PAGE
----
Now that we know the television schedule for the next few nights, it’s time to peer into the Crystal Ball and see just what plays out for the “November Nine” final table. Remember, these picks are for entertainment only but, if we get them all right, we’re heading out for a batch of lottery tickets!

Ninth Place – Jerry Wong

Wong is in the unfortunate place that he will be under the gun for the very first hand of play and will be in the blinds on the next two hands. He’s got an M of 6.8 and is sitting on 10,175,000 (20bb), arguably putting him most at risk in the remaining 30 minutes of the level. As such, he’s going to have to get active quick, otherwise the big stacks around him – Gordon Vayo, Kenny Hallaert, Griffin Benger and Vojtech Ruzicka – are going to chew him up.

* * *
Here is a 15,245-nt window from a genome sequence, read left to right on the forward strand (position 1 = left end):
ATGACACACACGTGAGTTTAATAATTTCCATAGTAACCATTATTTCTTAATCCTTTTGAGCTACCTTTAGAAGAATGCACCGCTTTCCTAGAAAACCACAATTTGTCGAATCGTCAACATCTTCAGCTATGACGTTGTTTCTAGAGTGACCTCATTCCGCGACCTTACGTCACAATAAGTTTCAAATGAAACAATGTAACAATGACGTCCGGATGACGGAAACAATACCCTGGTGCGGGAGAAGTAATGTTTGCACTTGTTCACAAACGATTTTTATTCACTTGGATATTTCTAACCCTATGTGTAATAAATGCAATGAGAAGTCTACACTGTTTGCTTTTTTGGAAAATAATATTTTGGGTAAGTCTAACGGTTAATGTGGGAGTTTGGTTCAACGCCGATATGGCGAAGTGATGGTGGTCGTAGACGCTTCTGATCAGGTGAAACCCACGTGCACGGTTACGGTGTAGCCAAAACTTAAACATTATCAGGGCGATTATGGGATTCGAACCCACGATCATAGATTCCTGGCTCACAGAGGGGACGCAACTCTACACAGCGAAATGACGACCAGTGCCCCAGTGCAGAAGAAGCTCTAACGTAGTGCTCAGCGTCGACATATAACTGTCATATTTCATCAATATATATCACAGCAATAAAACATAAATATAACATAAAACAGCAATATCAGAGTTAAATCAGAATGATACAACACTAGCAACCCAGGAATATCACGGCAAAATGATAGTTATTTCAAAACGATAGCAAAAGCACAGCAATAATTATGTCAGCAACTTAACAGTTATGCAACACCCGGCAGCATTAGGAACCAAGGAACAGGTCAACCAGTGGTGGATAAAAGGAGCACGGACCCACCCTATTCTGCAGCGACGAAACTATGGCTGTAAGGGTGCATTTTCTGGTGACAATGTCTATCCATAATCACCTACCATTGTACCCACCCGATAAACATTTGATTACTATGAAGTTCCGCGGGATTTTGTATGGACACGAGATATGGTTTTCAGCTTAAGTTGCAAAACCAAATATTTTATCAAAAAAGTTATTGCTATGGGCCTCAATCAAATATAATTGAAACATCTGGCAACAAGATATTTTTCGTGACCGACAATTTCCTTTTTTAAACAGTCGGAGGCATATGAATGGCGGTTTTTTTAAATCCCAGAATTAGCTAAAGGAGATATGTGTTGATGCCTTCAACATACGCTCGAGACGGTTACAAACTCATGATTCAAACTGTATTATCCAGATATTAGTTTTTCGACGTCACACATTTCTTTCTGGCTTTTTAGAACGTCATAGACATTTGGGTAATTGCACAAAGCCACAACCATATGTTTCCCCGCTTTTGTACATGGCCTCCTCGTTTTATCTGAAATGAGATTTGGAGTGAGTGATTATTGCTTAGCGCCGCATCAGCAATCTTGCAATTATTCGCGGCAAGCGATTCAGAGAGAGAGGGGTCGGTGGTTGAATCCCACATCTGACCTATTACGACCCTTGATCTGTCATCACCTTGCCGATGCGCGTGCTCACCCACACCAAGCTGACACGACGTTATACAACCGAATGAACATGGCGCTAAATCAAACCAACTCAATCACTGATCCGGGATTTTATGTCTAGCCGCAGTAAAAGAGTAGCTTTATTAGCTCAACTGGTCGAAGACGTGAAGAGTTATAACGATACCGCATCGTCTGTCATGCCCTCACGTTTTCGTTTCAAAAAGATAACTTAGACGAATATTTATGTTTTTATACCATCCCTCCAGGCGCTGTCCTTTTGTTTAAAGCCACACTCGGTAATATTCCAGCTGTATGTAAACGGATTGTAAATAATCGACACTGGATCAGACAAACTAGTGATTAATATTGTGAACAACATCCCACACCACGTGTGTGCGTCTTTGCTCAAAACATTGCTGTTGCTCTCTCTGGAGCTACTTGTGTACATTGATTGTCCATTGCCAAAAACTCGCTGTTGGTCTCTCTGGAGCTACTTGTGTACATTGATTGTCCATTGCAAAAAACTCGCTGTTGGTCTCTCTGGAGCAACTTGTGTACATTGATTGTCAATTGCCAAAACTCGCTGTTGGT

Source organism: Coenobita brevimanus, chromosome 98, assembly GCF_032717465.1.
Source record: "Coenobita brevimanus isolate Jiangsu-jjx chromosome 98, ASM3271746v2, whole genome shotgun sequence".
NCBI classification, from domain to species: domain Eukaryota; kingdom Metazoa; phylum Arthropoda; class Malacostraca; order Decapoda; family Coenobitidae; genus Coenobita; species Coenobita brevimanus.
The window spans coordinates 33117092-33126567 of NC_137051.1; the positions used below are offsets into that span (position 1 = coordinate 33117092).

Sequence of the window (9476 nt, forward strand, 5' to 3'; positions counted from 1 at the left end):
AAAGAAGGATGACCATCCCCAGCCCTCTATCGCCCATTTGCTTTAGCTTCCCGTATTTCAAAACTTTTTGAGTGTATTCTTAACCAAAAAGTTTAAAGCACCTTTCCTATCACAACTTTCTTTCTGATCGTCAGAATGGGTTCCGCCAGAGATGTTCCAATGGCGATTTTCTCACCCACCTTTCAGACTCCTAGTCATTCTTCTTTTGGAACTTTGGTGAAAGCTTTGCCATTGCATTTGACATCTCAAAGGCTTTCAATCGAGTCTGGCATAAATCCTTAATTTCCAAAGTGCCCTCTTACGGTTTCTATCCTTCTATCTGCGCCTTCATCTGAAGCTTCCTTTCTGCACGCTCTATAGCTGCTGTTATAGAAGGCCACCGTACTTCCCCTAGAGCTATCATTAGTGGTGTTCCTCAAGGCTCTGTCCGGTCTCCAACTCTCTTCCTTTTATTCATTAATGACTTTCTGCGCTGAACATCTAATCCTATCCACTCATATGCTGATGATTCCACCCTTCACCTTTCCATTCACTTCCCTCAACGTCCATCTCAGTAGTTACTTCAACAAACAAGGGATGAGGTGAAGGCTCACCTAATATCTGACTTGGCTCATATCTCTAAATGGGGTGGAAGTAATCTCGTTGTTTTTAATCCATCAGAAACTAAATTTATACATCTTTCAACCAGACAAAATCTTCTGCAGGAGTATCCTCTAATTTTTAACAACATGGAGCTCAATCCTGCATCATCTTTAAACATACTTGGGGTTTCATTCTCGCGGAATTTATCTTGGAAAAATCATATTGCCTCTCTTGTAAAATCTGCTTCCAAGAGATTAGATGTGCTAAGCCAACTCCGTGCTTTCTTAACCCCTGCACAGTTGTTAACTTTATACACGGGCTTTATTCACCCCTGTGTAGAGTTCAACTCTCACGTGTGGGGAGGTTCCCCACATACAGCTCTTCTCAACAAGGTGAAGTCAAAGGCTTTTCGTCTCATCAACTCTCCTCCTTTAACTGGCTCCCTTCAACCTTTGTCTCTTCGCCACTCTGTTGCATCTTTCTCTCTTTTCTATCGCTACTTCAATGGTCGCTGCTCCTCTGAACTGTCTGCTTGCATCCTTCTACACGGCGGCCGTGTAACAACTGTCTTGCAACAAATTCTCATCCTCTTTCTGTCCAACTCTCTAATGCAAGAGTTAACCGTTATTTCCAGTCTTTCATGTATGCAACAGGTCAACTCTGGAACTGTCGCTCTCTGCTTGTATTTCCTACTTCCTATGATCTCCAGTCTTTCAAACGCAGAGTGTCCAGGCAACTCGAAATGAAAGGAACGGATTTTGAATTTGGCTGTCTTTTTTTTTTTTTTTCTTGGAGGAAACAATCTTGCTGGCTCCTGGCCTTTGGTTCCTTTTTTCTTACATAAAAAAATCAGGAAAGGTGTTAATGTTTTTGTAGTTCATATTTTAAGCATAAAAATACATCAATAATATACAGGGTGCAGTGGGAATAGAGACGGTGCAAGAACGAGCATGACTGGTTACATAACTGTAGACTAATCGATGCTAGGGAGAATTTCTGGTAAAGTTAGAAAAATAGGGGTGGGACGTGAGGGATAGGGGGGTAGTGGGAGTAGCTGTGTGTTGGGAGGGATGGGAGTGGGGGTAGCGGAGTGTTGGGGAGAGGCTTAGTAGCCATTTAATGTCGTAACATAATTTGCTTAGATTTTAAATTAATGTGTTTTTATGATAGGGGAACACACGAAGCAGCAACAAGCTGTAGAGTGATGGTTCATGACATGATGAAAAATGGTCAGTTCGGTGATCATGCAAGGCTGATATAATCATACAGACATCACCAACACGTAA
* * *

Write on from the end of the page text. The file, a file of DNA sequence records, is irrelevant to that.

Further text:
Why do I think that Wong will go before the short stack Fernando Pons? Because I believe that Pons will be hanging on by his fingernails, looking for that next step on the pay ladder rather than playing to win the tournament. I expect that Wong is going to try to bring himself back to viability in the early going and, as such, he’ll be taking more risks. If Wong can double up and get some ammunition, the rest of the table might want to beware.

Eighth Place – Fernando Pons

If Wong is to depart in ninth place, look for Pons to be very happy to go next. With only 6.15 million to start the action on Sunday, he’s in worse shape that Wong but also understands that people are EXPECTING him to push his stack. Thus, if he can hold on for dear life for at least a couple of rotations (using up 1.45 million chips per rotation), he might be able to outlast Wong or another big clash at the table. Hey, he’s in Vegas, he’s having fun…Pons will want to get another $ 100,000 for his efforts.